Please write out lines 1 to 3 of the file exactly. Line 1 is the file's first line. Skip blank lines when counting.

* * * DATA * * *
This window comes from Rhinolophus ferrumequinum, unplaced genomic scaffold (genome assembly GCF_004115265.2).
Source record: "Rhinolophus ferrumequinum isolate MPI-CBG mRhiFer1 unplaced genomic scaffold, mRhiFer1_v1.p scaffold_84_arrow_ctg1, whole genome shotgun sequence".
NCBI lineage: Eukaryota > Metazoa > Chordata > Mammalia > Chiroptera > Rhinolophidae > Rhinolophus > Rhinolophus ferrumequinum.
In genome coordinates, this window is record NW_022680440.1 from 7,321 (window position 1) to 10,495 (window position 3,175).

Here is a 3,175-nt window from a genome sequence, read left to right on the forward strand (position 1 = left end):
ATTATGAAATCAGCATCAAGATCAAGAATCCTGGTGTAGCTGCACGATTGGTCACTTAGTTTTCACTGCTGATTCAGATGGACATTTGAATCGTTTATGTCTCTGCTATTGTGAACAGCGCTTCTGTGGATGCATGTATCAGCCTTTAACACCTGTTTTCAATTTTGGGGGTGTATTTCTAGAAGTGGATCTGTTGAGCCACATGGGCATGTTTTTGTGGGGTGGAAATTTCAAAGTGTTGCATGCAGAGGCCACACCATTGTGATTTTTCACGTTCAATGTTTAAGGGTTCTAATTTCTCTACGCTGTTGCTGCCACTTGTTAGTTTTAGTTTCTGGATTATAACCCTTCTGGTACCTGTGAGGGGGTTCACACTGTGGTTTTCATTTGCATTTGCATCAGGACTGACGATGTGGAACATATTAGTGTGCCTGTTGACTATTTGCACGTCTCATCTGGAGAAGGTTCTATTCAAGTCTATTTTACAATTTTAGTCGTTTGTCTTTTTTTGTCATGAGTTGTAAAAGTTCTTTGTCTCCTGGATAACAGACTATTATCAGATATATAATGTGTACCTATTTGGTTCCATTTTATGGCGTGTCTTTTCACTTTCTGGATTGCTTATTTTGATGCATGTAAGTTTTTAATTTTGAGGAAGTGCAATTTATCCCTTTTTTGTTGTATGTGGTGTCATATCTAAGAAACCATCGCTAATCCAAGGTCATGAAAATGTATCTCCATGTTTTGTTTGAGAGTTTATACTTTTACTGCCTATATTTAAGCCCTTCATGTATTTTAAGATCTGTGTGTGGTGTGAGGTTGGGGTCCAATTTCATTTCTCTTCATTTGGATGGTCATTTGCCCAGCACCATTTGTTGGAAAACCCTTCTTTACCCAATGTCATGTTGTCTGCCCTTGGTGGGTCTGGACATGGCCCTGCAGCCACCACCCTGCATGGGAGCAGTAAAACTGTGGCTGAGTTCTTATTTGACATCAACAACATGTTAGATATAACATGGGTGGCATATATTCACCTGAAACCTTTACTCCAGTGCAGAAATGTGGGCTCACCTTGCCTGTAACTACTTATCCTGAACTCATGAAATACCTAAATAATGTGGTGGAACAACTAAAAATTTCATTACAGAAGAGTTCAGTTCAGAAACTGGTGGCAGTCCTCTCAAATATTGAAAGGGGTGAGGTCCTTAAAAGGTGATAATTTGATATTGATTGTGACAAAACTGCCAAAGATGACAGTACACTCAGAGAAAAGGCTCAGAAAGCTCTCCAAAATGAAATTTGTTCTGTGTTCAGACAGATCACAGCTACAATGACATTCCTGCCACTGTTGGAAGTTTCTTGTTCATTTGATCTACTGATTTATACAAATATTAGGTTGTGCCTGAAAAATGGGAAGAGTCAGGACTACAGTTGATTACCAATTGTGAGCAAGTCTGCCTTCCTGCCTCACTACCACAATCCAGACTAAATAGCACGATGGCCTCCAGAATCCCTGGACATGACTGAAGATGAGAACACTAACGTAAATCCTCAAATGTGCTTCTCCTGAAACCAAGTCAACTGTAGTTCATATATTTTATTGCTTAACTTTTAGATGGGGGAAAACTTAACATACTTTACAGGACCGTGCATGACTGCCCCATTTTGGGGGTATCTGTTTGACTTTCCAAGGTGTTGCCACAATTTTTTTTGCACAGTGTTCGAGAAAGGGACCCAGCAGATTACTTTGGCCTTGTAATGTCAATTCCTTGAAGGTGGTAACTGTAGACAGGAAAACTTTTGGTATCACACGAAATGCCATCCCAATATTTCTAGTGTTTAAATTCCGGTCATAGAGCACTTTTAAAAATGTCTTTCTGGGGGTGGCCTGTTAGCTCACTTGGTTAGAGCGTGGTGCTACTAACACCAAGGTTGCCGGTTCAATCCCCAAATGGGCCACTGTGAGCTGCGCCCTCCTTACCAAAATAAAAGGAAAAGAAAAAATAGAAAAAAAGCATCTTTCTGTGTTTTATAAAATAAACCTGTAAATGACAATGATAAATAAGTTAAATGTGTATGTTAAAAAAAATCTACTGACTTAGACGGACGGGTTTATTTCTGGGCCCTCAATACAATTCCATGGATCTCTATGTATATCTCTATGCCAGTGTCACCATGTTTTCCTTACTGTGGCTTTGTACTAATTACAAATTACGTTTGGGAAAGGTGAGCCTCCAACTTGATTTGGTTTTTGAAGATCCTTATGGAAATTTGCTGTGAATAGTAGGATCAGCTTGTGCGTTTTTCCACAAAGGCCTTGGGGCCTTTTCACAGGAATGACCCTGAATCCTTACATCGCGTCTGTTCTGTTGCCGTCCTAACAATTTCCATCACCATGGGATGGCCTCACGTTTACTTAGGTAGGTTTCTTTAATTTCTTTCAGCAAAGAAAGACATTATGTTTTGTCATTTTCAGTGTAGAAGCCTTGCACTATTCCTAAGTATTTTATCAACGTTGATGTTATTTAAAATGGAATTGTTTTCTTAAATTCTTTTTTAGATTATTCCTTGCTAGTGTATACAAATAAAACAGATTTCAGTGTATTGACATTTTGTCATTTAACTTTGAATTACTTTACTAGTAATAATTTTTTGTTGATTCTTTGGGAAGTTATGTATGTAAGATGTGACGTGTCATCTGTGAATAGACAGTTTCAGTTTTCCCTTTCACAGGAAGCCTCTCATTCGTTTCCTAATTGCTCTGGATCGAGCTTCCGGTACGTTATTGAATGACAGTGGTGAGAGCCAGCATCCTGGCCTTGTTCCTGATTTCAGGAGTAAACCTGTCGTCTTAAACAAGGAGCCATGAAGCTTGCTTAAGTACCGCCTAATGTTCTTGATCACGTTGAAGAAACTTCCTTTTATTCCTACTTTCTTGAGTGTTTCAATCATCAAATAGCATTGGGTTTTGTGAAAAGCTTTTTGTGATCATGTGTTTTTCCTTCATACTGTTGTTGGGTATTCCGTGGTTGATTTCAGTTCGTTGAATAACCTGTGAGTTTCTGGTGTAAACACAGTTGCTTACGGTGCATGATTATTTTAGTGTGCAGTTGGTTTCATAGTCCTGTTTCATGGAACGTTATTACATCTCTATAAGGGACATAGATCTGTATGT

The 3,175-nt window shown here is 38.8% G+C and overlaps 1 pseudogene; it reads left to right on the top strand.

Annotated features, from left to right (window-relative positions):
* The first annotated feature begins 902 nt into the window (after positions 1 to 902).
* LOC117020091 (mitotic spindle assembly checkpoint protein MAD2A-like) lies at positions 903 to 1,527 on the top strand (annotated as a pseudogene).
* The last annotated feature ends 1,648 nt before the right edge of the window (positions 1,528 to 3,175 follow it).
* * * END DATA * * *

This window comes from Rhinolophus ferrumequinum, unplaced genomic scaffold (genome assembly GCF_004115265.2).
Source record: "Rhinolophus ferrumequinum isolate MPI-CBG mRhiFer1 unplaced genomic scaffold, mRhiFer1_v1.p scaffold_84_arrow_ctg1, whole genome shotgun sequence".
NCBI lineage: Eukaryota > Metazoa > Chordata > Mammalia > Chiroptera > Rhinolophidae > Rhinolophus > Rhinolophus ferrumequinum.